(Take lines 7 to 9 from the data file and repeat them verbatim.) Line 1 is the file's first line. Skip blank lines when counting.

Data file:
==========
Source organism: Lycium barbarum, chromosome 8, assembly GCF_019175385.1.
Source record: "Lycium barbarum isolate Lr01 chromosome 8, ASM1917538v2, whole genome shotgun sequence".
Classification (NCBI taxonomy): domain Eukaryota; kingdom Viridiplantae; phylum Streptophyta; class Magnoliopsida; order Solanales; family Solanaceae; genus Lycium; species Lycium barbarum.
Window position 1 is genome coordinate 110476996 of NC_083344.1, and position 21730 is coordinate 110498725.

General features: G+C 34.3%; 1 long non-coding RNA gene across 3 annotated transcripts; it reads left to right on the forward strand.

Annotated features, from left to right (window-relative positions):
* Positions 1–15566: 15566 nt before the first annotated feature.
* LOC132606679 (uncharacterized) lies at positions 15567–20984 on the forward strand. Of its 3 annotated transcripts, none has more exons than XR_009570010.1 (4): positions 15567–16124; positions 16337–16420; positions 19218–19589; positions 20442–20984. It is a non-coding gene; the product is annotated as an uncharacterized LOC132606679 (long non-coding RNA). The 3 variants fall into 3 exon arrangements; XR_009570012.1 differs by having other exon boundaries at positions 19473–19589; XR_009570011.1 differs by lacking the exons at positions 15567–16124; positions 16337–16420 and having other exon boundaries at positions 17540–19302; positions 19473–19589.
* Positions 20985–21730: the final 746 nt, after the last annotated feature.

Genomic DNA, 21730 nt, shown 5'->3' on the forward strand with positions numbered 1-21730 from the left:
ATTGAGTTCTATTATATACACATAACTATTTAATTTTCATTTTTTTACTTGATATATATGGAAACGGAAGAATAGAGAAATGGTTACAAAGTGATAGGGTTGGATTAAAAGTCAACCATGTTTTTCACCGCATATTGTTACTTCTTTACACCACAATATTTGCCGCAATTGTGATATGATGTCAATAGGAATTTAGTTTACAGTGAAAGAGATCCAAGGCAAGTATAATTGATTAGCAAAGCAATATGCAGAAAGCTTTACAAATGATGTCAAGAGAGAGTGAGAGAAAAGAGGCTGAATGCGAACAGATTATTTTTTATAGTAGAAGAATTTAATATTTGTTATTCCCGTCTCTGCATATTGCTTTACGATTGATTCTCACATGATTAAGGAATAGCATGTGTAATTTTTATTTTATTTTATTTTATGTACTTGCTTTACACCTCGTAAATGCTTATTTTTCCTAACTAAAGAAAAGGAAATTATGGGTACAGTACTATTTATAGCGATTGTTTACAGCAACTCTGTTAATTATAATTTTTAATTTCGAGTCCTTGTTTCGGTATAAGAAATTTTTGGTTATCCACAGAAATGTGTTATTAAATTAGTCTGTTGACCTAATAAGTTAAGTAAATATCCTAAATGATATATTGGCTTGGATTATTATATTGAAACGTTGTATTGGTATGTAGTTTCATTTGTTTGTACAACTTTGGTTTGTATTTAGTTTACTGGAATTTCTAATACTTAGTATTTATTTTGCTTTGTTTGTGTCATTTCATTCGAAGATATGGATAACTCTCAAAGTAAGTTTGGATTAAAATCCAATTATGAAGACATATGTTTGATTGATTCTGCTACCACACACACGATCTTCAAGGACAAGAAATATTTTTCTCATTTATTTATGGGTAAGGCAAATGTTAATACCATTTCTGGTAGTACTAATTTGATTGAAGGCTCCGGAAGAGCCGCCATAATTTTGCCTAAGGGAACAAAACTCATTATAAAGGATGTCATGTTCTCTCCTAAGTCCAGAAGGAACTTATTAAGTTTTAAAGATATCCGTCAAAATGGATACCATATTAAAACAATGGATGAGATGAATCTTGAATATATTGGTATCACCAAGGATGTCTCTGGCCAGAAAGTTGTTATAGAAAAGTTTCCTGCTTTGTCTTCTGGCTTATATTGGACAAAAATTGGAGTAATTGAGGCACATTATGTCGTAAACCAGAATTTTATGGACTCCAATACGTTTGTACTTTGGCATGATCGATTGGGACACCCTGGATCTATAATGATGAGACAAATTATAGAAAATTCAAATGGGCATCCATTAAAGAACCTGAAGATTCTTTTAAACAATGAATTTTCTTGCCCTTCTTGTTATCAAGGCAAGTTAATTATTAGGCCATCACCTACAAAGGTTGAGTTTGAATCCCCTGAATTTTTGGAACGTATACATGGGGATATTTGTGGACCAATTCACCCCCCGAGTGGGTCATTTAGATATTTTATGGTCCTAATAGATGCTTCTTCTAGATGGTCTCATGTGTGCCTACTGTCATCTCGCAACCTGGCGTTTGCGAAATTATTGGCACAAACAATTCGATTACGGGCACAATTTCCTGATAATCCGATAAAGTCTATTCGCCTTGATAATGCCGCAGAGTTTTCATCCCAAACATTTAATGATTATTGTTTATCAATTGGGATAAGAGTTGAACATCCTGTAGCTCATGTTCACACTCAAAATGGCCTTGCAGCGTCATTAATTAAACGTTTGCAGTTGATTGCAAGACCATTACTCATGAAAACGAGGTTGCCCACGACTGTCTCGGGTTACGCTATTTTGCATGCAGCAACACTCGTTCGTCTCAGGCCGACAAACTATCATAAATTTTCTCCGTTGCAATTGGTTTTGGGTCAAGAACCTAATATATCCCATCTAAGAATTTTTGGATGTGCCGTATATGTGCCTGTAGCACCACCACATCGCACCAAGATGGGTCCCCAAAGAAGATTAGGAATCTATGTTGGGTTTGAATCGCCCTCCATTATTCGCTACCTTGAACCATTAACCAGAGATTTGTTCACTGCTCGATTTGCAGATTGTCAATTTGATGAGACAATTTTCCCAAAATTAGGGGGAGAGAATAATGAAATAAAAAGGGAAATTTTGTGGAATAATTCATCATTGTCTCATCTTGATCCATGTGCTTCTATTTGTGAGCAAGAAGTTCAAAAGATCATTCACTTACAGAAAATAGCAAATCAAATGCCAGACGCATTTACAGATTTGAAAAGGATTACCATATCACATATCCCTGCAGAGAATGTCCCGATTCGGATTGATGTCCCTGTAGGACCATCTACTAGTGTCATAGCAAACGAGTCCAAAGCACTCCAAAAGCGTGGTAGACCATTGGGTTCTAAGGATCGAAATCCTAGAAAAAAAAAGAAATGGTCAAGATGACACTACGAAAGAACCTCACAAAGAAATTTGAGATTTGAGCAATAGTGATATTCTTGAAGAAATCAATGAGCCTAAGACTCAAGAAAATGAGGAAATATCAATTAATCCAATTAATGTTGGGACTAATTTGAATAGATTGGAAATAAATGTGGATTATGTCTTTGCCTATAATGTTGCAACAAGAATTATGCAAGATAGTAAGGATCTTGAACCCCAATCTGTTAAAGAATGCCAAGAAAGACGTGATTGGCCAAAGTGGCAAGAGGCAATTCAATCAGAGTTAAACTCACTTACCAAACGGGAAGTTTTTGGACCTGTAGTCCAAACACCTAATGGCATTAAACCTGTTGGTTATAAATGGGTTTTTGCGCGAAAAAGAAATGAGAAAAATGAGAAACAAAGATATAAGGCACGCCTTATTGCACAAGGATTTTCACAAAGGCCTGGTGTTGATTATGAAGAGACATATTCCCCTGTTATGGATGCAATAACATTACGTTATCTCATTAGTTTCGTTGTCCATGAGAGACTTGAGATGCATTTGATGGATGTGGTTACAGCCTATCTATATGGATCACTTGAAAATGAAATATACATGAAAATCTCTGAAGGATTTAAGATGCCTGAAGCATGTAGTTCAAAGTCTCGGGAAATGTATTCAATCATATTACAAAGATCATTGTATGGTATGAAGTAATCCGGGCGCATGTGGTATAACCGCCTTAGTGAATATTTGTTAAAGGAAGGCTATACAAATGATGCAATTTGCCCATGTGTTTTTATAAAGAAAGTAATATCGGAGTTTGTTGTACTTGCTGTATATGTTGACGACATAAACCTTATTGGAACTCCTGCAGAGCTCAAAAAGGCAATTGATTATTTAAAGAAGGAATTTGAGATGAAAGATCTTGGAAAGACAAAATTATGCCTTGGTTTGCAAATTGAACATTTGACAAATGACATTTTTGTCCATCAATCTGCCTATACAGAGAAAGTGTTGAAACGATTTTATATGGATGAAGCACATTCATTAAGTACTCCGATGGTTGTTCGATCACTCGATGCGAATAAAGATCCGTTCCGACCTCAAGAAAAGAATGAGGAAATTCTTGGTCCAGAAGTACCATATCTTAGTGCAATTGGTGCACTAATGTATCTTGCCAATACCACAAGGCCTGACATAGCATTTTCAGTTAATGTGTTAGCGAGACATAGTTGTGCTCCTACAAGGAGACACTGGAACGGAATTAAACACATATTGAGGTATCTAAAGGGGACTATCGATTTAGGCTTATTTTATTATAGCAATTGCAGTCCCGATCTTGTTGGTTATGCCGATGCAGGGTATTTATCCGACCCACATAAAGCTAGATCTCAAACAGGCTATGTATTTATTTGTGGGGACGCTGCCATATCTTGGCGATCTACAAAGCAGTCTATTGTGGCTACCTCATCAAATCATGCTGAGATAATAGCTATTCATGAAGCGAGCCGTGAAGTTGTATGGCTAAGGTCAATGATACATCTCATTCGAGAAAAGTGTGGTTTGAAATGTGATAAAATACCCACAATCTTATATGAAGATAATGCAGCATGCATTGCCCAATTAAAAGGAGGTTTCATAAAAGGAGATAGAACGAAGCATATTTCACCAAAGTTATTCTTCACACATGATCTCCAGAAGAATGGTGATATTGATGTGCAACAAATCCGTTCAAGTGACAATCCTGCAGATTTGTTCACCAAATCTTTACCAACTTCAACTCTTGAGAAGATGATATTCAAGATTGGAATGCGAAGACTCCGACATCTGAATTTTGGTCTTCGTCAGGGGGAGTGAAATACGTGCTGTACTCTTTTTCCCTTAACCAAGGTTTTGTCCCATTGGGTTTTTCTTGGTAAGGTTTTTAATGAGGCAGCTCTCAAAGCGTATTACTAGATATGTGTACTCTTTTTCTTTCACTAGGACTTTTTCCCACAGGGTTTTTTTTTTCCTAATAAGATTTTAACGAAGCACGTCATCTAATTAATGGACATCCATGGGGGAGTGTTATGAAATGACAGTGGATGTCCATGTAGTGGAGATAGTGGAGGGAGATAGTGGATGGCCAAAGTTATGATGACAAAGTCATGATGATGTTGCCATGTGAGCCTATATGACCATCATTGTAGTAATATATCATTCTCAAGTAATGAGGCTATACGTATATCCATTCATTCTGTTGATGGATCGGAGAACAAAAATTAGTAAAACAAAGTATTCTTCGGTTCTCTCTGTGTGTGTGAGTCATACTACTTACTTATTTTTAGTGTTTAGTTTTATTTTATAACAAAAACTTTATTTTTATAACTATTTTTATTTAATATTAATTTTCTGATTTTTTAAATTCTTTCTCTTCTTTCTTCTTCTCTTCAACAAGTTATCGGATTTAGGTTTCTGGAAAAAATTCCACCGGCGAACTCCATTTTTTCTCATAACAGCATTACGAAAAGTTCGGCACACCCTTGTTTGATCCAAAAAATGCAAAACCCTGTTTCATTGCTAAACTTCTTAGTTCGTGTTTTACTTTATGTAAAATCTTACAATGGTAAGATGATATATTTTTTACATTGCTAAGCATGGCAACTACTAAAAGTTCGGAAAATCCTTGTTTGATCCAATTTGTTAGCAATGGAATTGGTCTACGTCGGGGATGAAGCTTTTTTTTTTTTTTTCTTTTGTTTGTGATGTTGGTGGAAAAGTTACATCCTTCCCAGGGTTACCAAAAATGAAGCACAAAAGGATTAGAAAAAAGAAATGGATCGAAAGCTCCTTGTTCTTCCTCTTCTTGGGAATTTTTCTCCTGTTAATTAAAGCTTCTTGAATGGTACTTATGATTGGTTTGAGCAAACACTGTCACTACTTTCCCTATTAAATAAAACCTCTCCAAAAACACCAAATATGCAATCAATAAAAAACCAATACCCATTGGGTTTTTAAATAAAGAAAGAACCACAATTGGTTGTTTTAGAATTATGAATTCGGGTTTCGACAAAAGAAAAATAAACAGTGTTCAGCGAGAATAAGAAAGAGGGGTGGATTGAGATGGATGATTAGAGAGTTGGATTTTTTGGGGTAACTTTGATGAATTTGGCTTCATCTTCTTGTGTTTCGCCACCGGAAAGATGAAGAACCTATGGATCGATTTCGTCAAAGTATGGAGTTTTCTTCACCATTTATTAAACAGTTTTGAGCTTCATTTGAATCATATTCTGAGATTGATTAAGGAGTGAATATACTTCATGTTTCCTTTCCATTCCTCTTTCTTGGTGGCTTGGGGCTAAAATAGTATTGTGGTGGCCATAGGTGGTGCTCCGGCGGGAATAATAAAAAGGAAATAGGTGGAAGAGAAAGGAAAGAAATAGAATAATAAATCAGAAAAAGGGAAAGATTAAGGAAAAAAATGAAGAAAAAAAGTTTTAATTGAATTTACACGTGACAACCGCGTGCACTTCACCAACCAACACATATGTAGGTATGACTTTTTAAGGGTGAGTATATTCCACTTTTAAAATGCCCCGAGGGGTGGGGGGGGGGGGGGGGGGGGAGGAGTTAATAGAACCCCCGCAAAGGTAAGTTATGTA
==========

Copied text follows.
* Positions 1–15566: 15566 nt before the first annotated feature.
* LOC132606679 (uncharacterized) lies at positions 15567–20984 on the forward strand. Of its 3 annotated transcripts, none has more exons than XR_009570010.1 (4): positions 15567–16124; positions 16337–16420; positions 19218–19589; positions 20442–20984. It is a non-coding gene; the product is annotated as an uncharacterized LOC132606679 (long non-coding RNA). The 3 variants fall into 3 exon arrangements; XR_009570012.1 differs by having other exon boundaries at positions 19473–19589; XR_009570011.1 differs by lacking the exons at positions 15567–16124; positions 16337–16420 and having other exon boundaries at positions 17540–19302; positions 19473–19589.
* Positions 20985–21730: the final 746 nt, after the last annotated feature.